The Kick Off

Often in sport, we see very good athletes lose a match after an error made in the early stages of their competition. This is particularly true in the “target” sports like shooting, golf, archery and so on, but other events like cycling, swimming, athletics, gymnastics and so on are not immune. A number of factors can contribute to this phenomenon but the most obvious is anxiety which affects the athlete’s ability to perform at their normal level. The athlete afflicted by anxiety at the beginning of an event, or indeed during an event, often makes a costly mistake from which recovery is impossible. They finish below their best pondering what might have been if they hadn’t messed up their match.

I have also observed this quite often in bridge where an otherwise competent player will completely misplay or misbid a board(s) in their tournament, particularly early in the event, turning a potential win into a loss. It is possible to recover from an early loss in the tournament, but it is better if you don’t have to. Whilst there are many techniques to help athletes relax and deal with nervous tension and match anxiety, a good first step is to be ready to go at the kick-off with good match preparation, and I would like to focus on some techniques to assist with this in this article.

In sport you know what to expect at the start of the match or race, and it is possible to make practicing starts very close to the reality. Athletes spend many hours practicing this aspect to ensure a good start to competition. In training for my shooting events, practicing starting matches included a pre-match warm-up and preparation before every training session and match. It is therefore surprising to me that many bridge players enter the competition “cold” in sporting terms. Many of us will have experienced starting a tournament with a complicated hand at board 1. If you aren’t prepared and haven’t got your mind into gear, before you know it you’ve gone off, or failed to bid, a game or slam you could have made! It is impossible to predict the hand you will get on board one, but it is possible to manage all the other aspects, and to ensure you are prepared for “the kick-off”.

To play well from the outset, I feel bridge players could improve their chances by doing a warm up – both mentally and physically in the same way that professional athletes warm up before their events.  It is hard to imagine a professional athlete walking out onto the field of play without having done a warm-up. Waking up the mind and body before you start your bridge tournament can also help with the early match nerves that some players experience. If you walk in for the first round having warmed up properly, then you are more likely to play at your desired level, than if you are mentally “cold”.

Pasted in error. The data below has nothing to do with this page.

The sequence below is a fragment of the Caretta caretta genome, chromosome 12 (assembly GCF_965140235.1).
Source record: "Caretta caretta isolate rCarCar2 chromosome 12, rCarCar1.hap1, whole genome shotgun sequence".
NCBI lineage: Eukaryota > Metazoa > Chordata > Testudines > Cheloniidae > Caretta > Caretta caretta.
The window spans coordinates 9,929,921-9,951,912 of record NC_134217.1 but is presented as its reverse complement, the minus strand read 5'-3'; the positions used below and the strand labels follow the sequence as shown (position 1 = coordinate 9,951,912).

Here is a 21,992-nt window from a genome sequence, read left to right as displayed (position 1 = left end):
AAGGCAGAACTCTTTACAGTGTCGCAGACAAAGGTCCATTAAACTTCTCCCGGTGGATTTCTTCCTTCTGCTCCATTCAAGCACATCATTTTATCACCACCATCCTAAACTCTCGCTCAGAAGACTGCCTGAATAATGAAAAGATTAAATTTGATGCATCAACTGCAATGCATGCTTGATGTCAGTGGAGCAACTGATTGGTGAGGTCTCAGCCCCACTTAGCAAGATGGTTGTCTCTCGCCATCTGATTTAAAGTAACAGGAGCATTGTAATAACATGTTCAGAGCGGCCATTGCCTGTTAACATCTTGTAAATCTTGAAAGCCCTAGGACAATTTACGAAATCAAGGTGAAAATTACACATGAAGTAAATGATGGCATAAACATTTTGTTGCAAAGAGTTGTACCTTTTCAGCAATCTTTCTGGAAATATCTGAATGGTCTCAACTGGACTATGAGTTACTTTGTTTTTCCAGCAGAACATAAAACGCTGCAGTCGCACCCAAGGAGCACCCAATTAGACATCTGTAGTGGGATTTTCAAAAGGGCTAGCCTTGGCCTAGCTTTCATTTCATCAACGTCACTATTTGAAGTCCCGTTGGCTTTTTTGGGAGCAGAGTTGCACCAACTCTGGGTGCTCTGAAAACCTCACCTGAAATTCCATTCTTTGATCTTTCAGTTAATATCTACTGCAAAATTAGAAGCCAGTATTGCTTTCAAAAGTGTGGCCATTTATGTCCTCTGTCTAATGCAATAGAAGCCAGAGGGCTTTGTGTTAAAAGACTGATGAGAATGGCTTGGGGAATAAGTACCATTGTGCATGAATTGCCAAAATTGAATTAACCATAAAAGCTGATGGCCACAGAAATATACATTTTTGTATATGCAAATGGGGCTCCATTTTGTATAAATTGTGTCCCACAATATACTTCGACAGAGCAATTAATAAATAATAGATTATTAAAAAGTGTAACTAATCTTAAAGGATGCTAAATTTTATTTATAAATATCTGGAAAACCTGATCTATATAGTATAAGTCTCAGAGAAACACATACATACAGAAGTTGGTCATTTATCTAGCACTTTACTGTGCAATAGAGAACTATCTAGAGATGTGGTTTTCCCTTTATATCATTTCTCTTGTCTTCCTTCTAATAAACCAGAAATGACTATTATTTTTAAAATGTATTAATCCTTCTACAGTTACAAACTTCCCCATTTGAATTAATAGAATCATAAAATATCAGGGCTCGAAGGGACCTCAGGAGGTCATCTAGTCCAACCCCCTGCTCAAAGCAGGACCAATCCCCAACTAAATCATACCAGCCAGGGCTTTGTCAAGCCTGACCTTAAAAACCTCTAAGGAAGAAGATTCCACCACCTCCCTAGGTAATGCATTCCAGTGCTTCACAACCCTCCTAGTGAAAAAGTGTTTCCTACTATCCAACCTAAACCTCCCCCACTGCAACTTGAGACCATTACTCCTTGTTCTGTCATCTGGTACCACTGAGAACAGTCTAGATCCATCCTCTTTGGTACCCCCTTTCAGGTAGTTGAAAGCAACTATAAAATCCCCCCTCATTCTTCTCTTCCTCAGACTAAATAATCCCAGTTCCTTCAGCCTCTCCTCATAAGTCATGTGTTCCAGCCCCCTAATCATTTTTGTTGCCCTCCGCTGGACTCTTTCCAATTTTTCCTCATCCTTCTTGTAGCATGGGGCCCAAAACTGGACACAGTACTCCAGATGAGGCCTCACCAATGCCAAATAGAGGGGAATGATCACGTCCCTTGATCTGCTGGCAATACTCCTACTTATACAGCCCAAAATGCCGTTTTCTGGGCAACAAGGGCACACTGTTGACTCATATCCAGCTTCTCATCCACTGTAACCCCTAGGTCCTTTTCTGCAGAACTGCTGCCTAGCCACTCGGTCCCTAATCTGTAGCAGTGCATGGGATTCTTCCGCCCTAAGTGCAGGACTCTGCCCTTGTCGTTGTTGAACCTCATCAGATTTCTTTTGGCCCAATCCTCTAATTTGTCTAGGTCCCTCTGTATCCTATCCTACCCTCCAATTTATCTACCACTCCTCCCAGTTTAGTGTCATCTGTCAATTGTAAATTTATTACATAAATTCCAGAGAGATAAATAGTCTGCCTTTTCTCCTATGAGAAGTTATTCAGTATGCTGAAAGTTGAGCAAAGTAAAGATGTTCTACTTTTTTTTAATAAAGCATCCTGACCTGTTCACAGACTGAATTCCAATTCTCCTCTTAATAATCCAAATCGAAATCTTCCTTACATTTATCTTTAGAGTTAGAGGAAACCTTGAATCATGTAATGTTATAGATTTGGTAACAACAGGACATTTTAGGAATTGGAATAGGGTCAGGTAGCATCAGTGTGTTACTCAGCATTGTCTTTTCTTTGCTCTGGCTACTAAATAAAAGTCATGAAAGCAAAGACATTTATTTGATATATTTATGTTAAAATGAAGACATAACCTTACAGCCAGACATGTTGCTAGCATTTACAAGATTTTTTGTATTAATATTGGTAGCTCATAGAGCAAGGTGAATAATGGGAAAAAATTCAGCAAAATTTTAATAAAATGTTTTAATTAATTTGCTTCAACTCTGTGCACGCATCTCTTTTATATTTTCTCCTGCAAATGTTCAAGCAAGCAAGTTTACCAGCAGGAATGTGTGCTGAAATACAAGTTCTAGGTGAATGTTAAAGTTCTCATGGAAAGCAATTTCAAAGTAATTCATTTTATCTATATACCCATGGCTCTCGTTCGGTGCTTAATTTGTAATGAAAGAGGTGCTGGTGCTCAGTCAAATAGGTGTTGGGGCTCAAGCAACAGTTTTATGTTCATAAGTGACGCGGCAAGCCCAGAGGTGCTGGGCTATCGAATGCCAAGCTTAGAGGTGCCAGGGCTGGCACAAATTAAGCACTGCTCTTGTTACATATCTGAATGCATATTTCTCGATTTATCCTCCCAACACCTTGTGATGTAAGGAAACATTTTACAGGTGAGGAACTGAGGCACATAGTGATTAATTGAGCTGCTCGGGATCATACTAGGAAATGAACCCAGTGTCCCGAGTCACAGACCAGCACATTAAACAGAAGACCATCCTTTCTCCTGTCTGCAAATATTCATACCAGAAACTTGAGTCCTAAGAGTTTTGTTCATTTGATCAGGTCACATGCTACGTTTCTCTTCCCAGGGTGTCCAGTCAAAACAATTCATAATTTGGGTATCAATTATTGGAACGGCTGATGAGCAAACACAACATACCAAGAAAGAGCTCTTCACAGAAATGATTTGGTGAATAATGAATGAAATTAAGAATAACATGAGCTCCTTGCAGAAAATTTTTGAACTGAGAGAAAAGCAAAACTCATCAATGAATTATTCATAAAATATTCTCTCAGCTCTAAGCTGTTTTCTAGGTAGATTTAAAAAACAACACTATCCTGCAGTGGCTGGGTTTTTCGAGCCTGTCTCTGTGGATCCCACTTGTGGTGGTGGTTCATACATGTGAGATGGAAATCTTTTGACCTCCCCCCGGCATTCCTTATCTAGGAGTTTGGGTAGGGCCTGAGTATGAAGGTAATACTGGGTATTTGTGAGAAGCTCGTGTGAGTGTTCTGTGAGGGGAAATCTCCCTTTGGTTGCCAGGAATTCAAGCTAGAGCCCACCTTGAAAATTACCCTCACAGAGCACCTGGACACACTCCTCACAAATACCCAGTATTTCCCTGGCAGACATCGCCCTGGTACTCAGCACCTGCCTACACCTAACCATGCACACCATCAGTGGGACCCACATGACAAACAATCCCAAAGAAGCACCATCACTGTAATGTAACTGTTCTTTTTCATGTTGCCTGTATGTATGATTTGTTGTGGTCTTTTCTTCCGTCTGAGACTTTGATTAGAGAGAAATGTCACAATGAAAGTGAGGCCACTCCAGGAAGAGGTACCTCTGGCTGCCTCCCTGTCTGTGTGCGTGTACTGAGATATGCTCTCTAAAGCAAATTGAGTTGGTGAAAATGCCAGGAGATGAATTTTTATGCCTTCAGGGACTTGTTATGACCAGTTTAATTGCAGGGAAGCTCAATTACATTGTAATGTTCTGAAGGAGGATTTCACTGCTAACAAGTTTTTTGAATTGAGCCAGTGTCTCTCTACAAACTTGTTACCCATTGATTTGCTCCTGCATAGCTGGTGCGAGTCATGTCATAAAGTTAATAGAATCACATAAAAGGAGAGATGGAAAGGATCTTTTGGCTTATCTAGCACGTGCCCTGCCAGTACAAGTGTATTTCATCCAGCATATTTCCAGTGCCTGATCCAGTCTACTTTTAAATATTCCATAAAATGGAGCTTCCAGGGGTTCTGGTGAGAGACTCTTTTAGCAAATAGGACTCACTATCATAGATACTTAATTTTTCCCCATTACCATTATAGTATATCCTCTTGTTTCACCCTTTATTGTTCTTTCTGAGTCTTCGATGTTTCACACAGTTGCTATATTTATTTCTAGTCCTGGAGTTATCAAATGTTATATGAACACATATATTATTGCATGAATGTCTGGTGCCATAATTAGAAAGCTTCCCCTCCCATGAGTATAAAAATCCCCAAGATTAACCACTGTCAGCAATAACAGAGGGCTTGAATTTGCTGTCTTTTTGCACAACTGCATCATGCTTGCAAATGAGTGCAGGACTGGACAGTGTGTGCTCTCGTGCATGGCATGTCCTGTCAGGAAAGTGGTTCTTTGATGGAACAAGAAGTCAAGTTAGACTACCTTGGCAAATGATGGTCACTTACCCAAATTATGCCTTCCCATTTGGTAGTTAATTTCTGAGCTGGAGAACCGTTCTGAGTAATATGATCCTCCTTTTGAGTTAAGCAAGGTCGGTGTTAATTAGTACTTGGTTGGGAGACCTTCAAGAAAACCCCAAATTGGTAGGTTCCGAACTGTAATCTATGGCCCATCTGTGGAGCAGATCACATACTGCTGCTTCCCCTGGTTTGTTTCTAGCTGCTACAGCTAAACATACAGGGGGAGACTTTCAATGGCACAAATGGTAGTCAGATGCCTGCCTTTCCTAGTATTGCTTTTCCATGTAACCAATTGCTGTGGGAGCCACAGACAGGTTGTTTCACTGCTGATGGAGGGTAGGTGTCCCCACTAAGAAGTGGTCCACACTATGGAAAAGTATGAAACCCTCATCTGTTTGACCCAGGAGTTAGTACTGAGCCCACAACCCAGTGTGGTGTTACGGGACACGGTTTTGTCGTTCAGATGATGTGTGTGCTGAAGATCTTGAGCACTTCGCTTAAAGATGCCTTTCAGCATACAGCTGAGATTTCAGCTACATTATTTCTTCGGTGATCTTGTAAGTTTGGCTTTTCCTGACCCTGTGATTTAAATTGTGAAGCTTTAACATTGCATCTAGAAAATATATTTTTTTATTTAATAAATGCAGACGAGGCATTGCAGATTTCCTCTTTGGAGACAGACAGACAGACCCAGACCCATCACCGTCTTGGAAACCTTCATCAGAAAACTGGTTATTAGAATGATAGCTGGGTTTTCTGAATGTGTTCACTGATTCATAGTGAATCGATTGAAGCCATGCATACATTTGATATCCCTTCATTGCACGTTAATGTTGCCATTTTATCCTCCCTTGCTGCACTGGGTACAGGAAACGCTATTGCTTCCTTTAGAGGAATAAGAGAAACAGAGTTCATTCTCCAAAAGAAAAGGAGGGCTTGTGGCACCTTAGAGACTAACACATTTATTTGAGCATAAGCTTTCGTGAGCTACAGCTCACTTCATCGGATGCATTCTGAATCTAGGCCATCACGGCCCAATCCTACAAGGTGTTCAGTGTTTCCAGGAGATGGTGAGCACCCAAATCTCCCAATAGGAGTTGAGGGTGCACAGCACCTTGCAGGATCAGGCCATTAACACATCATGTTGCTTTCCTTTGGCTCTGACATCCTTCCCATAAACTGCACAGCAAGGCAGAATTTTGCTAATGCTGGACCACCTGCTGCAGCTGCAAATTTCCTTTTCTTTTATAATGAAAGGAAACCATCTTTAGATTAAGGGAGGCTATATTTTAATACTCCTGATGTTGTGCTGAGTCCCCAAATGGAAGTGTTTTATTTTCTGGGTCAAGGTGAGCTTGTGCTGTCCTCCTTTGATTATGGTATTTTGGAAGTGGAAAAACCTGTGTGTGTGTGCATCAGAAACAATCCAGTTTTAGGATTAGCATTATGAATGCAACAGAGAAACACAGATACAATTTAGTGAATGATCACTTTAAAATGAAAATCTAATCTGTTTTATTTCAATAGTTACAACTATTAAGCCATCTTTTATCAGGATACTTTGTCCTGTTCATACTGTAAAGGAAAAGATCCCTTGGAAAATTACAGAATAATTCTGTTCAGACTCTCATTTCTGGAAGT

Waking up the central nervous system is quite simple really – walking, some yoga or stretching in your hotel room, a swim or similar activity is enough to get the blood flowing, and physically wake up the body. Your brain needs oxygen to function properly so activating your body physically will help to wake up the central nervous system. You can do more vigorous exercise if you are younger and/or fitter, but for many bridge players a 15-20 minute walk before or after breakfast is enough to help wake up the body, and get ready for action. It is also worth considering a walk during the lunch break before the afternoon session as well.

Waking up the mind may be managed in many ways. Experiment to find out what works best for you and your partner/teammates, but the point is to become mentally alert before the first round. Juggling is often used by athletes – both for waking up the mind and the eye-hand co-ordination. This might also be effective for bridge players but not everyone has the dexterity to manage it, so here are a few other more “bridgey” ideas on waking up your mind before your first session:

  • Have a hand record(s) from a recent competition and plan your bidding and/or play on half a dozen hands.
  • Play a few hands of bridge, if you can find some other willing participants, or online/against the computer if you can’t. Remember this is a warm-up designed to get your mind in gear, so a few hands is enough!
  • Do a few problems from a bridge book suitable for your skill level.

Finally at the tournament, it is important to have a routine before play as this gets your mind into its “bridge” zone. Doing the same thing every time ensures we reach our “match ready” state for the first board. In shooting I had a pre-match day and match day routine, and I also had an equipment checklist to make sure I remembered everything I was supposed to pack for the competition. It wasn’t much use arriving at the competition to find that you have left a critical piece of equipment  at home several hours travel away. Similarly for bridge it is an important part of preparation to be ready when play starts. Get to the table on time. Have your system card, pen, water bottle, headache tablets, or whatever else you normally require with you.  Give yourself some time to review the opponent’s system. The point here is to create a consistent environment that enables you (and your partner) to perform at your best, not one where you or your partner are stressed out before you even play a hand.  

Good preparation is a key part of mental management. Utilising the above techniques will assist in getting you off to a good start at your next tournament “kick-off”.

My thanks to Sartaj Hans and David Morgan for their input to this article.

© First published in the ABF Newsletter, March 2014

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